Surviving War, but Not the VA’s Rationing of Health Care


Friday September 4th, 2015   •   Posted by Craig Eyermann at 6:24am PST   •  

058856-O-IPH92-157-Genevieve-Kynaston-Age-3-May-25-2015-Arlington-National-Cemetary-source-defense-gov Back in April 2014, we described the newly unfolding tragedy of fraudulent waiting lists at the Department of Veterans Affairs’ medical facilities as a rationing scheme – one that was operated by knowing individuals within the VA for the purpose of enriching themselves:

The VA has been wracked in recent weeks by reports of negligence on the part of the department’s managers and admininistrators, who allegedly have implemented a unique health care rationing scheme aimed at making the system appear to be meeting the needs of ailing veterans, but is instead denying critical care to them.

The rationing scheme involves the use of multiple waiting lists for veterans seeking medical care at a number of VA health care facilities across the United States. Here, a number of facilities have been discovered to be maintaining an “official” waiting list, which is meant to communicate the VA is successfully limiting waiting times to 14 days or less before providing care. But in reality, the “official” waiting list is a fraud, as these facilities would appear to also be maintaining secret waiting lists – ones where the veterans seeking care are effectively placed in a virtual waiting room where months pass before they can even get on a schedule to receive care.

That kind of deception carries a real human cost, as the story first broke in Phoenix, where as many as 40 veterans have died before receiving care after seeking it from the VA as they were placed on the facility’s secret wait list instead. Since that story first broke, it would appear that this secret rationing system has been adopted at a number of Veterans Administration facilities across the nation – something that could only happen with the knowledge and assent of the Department’s administrators.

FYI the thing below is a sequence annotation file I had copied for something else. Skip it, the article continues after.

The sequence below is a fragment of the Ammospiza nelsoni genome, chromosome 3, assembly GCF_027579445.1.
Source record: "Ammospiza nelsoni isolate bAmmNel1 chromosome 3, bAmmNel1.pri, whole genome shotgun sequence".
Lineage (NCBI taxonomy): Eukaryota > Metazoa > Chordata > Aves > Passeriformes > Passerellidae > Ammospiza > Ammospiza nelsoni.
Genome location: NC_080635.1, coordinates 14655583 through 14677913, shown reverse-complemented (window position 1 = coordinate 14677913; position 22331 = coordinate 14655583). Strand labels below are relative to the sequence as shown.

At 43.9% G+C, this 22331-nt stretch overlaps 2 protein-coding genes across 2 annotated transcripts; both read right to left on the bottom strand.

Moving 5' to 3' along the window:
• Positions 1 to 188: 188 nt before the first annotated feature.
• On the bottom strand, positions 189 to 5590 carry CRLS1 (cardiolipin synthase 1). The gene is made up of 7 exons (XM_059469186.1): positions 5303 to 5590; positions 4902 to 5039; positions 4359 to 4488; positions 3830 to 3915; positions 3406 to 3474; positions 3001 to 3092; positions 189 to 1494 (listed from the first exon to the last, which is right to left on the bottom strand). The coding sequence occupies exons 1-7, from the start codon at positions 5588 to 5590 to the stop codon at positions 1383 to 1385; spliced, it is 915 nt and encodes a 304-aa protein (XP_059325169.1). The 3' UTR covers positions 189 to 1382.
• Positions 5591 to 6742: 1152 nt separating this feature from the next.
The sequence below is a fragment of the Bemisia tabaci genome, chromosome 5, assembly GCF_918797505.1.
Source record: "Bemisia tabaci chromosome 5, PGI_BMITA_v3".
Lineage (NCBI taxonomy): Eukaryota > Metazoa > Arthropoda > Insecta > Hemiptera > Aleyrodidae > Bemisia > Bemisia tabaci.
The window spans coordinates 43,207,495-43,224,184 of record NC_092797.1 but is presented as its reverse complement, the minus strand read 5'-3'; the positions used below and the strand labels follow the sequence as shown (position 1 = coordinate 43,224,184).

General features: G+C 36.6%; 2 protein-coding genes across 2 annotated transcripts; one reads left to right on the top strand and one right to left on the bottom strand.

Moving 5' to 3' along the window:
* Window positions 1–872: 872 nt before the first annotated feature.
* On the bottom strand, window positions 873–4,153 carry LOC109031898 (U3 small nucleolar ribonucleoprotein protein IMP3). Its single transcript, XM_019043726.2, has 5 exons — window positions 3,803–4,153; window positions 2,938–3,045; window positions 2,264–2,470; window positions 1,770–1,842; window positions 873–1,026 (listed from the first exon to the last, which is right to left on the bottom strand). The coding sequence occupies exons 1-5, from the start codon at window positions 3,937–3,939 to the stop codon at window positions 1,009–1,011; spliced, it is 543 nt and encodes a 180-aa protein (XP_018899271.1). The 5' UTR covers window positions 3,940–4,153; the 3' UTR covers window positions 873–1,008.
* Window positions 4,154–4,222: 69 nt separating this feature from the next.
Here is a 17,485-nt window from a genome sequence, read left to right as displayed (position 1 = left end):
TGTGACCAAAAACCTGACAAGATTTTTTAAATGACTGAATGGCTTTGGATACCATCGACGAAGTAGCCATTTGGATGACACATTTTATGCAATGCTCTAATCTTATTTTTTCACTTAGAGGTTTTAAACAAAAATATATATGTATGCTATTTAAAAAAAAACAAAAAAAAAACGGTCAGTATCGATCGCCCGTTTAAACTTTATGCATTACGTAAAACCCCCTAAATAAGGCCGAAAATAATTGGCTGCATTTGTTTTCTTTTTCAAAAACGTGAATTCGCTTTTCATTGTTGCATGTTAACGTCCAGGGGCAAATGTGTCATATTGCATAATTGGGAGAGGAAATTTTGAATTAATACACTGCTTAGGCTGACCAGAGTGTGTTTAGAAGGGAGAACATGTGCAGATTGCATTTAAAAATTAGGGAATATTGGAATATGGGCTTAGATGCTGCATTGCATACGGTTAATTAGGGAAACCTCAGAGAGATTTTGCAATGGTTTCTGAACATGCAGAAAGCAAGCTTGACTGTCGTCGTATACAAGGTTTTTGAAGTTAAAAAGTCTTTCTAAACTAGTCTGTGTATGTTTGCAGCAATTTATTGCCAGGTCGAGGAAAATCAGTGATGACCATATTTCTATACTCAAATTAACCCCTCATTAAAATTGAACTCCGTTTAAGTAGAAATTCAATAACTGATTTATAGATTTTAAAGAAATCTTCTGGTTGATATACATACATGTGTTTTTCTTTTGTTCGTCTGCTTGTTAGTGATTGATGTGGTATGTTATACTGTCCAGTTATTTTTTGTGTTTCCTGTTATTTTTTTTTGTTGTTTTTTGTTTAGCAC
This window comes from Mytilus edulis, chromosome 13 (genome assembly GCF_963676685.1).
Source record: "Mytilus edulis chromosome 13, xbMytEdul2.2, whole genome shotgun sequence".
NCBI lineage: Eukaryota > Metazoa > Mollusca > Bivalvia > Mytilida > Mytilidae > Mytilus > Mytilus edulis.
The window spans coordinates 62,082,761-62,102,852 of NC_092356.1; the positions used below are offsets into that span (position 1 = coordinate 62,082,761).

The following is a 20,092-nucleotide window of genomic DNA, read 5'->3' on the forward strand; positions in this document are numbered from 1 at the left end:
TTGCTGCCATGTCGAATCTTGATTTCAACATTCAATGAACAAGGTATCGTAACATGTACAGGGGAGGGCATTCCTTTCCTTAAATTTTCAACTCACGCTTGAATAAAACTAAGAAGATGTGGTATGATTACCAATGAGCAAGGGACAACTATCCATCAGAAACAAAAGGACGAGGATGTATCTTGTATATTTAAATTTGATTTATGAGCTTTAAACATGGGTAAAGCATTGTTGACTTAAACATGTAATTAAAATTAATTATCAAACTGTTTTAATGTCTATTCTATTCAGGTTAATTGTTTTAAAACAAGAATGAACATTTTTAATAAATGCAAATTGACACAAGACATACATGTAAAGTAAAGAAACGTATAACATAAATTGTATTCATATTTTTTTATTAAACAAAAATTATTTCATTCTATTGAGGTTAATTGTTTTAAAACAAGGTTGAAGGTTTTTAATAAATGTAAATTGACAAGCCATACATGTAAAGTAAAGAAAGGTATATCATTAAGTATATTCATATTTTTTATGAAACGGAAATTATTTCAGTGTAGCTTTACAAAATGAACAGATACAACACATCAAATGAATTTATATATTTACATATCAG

In other words, the situation being discovered by the public today is not an isolated incident resulting from the actions of a few rogue administrators at a local facility. Instead, it is the result of deliberate actions taken on the part of the department’s top administrators, which we can see by the system of incentives they created to reward those who adopted the secret wait list scheme and punish those who did not.

On Wednesday, September 2, 2015, we learned the magnitude of what the U.S. government’s single payer health care system for the nation’s military veterans cost the nation in the terms of the medical treatment it denied them. CNN reports:

Hundreds of thousands of veterans listed in the Department of Veterans Affairs enrollment system died before their applications for care were processed, according to a report issued Wednesday.

The VA’s inspector general found that out of about 800,000 records stalled in the agency’s system for managing health care enrollment, there were more than 307,000 records that belonged to veterans who had died months or years in the past.

In other words, if a veteran had the processing of their application to obtain medical treatment at the VA grind to a halt in the VA’s bureaucratic limbo, they had a 38% chance of dying before the VA’s Inspector General found their stalled application years later. The remaining 62% in bureaucratic limbo were simply never permitted to obtain care.

What did the VA’s bureaucrats do with the applications instead? CNN describes what the Inspector General found:

The inspector general found the VA’s office responsible for enrollment “has not effectively managed its business processes to ensure the consistent creation and maintenance of essential data.”

Additionally, the investigation states the Veterans Health Administration “has not adequately established procedures to identify individuals who have died, including those with pending health care enrollment records.”

The report said an internal VA investigation in 2010 found staffers had hidden veterans’ applications in their desks so they could process them at a later time, but human resources later recommended the staffers responsible not be disciplined.

And once again, we find that when given both the responsibility and the opportunity to hold themselves accountable in looking out for the interests of regular Americans, the U.S. government’s bureaucrats looked out for their own interests instead.

Featured Image:
U.S. Department of Defense



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